With the recent purchase of a new MacBook Pro, I found that the shortcuts weren’t syncing over to it at all. I was temporarily ignoring the problem but in the end I knew this would not stand

Seemingly coincident with the latest round of behind the curtain iCloud adjustments, the system magically started working and after a restart of each device I had a complete set of shortcuts on my iDevices. (So complete that there were multiple entries I’d long ago abandoned and thought I’d purged!) I checked the shortcuts on the new MacBook Pro and was disappointed to find them missing — until I restarted the Mac after which the shortcut list appeared. 

Thus encouraged, I removed the extraneous entries from the Mac. This didn’t take long with multiple selection. Next I made a few adjustments to the shortcuts I wanted to keep. I was really pleased when, in very short order, this corrected master list of Text Replacement Shortcuts propogated to both my iPhone and iPad Pro.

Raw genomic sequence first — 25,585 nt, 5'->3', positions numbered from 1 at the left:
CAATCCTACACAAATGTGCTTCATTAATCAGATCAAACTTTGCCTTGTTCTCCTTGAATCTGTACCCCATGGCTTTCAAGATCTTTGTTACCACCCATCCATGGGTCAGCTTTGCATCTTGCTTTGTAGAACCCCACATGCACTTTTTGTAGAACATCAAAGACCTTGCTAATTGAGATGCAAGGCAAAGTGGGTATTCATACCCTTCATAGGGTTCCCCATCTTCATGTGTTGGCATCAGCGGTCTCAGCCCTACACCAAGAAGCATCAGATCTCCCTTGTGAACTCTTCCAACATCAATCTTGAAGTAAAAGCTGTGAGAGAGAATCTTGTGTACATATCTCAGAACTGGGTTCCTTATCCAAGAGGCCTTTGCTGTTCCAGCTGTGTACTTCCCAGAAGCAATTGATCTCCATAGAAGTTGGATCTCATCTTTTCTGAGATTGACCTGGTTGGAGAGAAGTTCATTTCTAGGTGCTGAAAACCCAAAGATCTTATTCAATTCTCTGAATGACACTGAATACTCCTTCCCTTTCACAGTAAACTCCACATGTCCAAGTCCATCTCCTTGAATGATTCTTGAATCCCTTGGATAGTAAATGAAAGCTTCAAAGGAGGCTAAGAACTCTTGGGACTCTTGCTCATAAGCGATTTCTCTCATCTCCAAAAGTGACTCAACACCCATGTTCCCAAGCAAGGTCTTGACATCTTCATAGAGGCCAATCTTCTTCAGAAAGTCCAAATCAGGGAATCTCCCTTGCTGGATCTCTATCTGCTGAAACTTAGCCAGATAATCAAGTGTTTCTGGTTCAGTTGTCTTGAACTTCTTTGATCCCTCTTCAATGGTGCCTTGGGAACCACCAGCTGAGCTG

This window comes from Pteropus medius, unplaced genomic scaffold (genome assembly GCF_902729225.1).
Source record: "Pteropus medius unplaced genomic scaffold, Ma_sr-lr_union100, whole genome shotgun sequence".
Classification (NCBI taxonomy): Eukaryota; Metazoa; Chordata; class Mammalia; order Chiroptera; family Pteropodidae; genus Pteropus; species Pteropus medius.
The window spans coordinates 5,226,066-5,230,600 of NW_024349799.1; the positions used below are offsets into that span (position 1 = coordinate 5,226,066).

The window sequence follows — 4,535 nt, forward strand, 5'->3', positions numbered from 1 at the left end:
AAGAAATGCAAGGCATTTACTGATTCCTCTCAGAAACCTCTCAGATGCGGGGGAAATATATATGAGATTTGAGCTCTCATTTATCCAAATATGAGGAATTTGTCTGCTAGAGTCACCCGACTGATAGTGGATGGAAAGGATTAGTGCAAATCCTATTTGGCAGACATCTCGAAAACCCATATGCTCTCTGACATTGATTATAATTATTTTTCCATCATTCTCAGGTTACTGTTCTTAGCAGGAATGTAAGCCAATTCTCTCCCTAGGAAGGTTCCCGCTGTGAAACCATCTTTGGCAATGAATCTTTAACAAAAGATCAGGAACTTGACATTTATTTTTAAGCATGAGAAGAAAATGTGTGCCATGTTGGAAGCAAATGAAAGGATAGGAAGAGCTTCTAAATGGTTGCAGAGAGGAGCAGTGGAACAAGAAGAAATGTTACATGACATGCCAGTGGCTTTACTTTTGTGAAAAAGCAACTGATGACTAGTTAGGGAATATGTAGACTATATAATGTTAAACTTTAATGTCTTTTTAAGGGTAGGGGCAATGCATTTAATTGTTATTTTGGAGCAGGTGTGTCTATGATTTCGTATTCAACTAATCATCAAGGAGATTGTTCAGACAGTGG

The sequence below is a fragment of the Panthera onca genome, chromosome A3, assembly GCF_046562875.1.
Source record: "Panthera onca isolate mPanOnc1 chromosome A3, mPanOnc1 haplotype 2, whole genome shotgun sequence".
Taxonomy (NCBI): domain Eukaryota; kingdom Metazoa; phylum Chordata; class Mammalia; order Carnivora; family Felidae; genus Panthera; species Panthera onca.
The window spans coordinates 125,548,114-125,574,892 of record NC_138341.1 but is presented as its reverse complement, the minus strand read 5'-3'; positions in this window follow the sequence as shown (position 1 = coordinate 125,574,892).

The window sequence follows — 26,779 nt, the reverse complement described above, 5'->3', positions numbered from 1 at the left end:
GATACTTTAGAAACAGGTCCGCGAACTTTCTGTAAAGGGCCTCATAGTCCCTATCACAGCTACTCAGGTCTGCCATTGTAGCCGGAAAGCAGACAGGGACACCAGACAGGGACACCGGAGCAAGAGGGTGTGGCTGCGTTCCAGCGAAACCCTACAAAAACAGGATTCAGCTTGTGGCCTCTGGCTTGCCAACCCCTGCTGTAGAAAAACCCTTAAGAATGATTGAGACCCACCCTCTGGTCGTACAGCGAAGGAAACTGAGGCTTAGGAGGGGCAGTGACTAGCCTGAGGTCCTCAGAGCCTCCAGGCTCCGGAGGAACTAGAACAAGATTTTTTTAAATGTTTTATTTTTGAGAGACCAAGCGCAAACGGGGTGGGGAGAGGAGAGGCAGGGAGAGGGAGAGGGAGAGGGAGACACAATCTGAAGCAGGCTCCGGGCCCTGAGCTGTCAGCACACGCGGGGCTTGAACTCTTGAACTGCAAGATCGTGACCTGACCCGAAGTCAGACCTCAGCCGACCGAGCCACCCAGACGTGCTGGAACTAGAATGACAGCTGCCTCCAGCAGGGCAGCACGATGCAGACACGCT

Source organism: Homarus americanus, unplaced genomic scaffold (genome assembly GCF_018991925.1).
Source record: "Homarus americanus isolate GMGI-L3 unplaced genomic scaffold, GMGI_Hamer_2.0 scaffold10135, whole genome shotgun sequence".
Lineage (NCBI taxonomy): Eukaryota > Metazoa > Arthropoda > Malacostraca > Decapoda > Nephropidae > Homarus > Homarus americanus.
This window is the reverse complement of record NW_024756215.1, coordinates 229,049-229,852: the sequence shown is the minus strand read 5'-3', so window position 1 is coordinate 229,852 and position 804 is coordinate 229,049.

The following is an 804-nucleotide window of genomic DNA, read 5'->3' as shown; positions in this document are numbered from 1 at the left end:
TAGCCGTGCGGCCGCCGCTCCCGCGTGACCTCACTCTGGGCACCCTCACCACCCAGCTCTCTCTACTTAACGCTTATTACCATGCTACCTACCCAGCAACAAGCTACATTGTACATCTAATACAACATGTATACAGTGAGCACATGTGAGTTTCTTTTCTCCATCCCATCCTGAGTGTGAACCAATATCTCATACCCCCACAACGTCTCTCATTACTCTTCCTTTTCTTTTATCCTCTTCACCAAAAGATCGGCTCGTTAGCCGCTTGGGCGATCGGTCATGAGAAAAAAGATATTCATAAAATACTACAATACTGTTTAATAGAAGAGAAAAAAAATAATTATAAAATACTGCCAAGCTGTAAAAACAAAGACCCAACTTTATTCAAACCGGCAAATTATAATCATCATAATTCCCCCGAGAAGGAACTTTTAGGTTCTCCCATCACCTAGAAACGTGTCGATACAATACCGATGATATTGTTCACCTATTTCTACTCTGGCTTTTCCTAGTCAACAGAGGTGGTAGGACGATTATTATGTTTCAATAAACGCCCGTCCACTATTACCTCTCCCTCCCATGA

Next stop was my iMac. Opening the appropriate preferences pane revealed its own special selection of keyboard shortcuts that (previously) weren’t at all in sync with any other devices. Okay, I got this. Restarted. No joy. Grrrr.

I spent a few minutes re-searching the internet for anything new on the topic. Still a lot of noise and no definitive solutions, but I came across an article that through a chain of “logical leap what ifs” on my part led me to doing a finder search that in the end led me to discover a folder buried deep in my user library: This folder may be a legacy preference/cache because a searching for it on my new MacBook Pro (Sierra native) returns null.

I moved the folder to the Desktop and restarted. I immediately opened the Text Replacement preference pane and found the list was empty. However, within a few seconds it was populated with my complete and correct master list of shortcuts. I repeated the this procedure for my account on the MacBook Air I administer for my mother and had the same experience. 

There was one more device in the mix. I keep a 4th gen. iPad at work for reading and light browsing during breaks. The restart trick wasn’t working on that device — most likely because the guest network is accessed through a captive portal. (I speculate that after the device restart, the iCloud Sync Check takes place before the network connection is made.) Last night I brought the 4gen home to do the iOS system update. After the update/restart the shortcuts are present and good to go.